Clubhouse admission gets you up to the rail closer to the finish line, to about half the seating areas, and to the reserved dining just past the finish line.
Neither admission gives you a seat in the stands.
The long area of covered seats is actually divided into two areas, called the grandstand and the clubhouse. The difference: the grandstand section is accessible with grandstand/general admission and the sections are in the second half. Meanwhile, the clubhouse area is basically divided into two sections: the regular pull-down seats with sections in the first half of the alphabet and the “boxes” with five wooden chairs that are sold in advance for thousands or doled out as needed by NYRA to horse owners, politicians or celebrities. The dress code for the regular pull-down seats is casual, whether in the grandstand or clubhouse areas; the clubhouse boxes are where men and women are best-dressed by regulation. 
To get one of those seats, you purchase them well before the season begins through a NYRA lottery system or you buy from what’s available on a given day, as explained at
There are lots of benches around, and picnic tables, and people generally respect bench spaces that are informally reserved with a Pink Sheet or other newspaper. People also bring folding chairs.
I picked up a nice map of the grounds at the track information booth last weekend. For an out-of-town colleague coming to the track with her two kids for the first time next week, I recommend watching the horses circling and getting saddled in the paddock area, looking at the brightly colored jockey uniforms through the windows of the Jockey Silks Room, watching races from the grandstand, maybe catching a race at the rail if they can get up to the fence, and enjoying the musicians at the Gazebo Stage, where last Sunday Big Medicine was playing to an appreciate crowd when I wandered by.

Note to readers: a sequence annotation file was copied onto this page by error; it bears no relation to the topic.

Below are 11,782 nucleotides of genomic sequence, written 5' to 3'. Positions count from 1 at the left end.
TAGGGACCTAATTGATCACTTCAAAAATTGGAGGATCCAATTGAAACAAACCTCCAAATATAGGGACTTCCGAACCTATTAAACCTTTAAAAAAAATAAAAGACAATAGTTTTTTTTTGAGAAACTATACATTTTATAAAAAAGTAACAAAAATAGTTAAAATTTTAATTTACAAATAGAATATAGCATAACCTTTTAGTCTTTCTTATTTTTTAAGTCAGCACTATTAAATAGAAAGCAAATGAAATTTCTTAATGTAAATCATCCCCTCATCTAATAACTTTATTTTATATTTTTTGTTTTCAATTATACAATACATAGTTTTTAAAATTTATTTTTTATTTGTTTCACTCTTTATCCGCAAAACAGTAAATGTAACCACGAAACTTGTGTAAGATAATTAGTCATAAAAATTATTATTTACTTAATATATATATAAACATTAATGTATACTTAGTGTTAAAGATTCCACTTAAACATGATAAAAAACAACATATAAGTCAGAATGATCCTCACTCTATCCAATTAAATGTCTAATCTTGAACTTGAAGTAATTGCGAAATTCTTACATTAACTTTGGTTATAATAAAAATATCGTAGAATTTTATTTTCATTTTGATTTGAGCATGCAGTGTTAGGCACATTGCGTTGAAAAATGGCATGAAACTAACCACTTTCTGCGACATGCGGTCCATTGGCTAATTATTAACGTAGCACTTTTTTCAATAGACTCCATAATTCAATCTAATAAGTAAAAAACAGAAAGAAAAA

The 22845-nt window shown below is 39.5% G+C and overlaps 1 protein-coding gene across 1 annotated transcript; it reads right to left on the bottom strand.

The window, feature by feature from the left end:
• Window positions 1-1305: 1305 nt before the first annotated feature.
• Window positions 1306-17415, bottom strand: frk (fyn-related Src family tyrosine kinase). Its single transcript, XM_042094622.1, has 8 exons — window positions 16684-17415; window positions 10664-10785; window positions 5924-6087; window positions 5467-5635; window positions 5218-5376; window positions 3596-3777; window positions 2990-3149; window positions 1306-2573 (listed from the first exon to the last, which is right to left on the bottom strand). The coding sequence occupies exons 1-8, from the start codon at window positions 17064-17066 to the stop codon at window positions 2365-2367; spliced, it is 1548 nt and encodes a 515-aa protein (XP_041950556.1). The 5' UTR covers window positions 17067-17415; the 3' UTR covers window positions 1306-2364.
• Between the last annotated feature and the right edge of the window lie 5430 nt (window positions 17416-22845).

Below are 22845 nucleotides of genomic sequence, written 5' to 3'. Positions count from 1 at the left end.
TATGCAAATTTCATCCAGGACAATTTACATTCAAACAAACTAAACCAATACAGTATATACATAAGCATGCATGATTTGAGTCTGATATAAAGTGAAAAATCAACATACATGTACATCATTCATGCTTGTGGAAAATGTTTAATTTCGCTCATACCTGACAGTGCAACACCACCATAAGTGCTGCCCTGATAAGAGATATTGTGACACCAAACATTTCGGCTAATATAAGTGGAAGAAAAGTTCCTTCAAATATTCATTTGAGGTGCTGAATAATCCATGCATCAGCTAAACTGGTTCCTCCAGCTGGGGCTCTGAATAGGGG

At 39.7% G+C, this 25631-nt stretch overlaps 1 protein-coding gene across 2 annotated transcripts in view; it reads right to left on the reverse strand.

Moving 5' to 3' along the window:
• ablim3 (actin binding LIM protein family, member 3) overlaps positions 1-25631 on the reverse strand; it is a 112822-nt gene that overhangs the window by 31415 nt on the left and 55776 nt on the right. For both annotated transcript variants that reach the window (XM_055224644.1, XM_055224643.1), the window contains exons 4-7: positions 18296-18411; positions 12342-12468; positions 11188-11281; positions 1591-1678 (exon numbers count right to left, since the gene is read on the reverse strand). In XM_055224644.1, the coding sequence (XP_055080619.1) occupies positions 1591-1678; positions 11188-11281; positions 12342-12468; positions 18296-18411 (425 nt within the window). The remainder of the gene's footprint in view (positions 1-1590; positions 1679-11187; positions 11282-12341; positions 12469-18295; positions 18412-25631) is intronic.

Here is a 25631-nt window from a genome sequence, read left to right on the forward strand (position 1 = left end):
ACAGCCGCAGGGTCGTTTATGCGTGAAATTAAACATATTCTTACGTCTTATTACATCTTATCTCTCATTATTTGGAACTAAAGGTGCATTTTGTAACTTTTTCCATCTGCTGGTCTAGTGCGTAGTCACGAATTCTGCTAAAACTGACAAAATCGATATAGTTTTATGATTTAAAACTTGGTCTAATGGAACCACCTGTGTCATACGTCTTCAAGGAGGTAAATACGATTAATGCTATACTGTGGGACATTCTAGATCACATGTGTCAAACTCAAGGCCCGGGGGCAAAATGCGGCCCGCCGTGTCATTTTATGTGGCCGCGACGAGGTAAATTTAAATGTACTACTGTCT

Friday, August 15, 2014

5 Seconds of Summer coming to SPAC in 2015

5 Second of Summer coming to
Saratoga Performing Arts Center
Aug. 26 -- 2015!
My membership to the Saratoga Performing Arts Center brought me a surprising mailing this week: a chance to buy seats for the band 5 Seconds of Summer — for their Aug. 26, 2015 performance.
Yes, 2015.
The Australian pop-punk  boy-band (confession: I had to Google them) will be touring next summer. As a member, I have until Tuesday to order up to two inside seats (at $69.50 or $49.50, both limited to rear orchestra and center balcony) and up to two lawn tickets ($25).
Another confession: I think I’ll pass, even though I’m running the risk of getting shut out a year from now at a show that could be huge.
The only thing I book a year in advance are doctor’s appointments.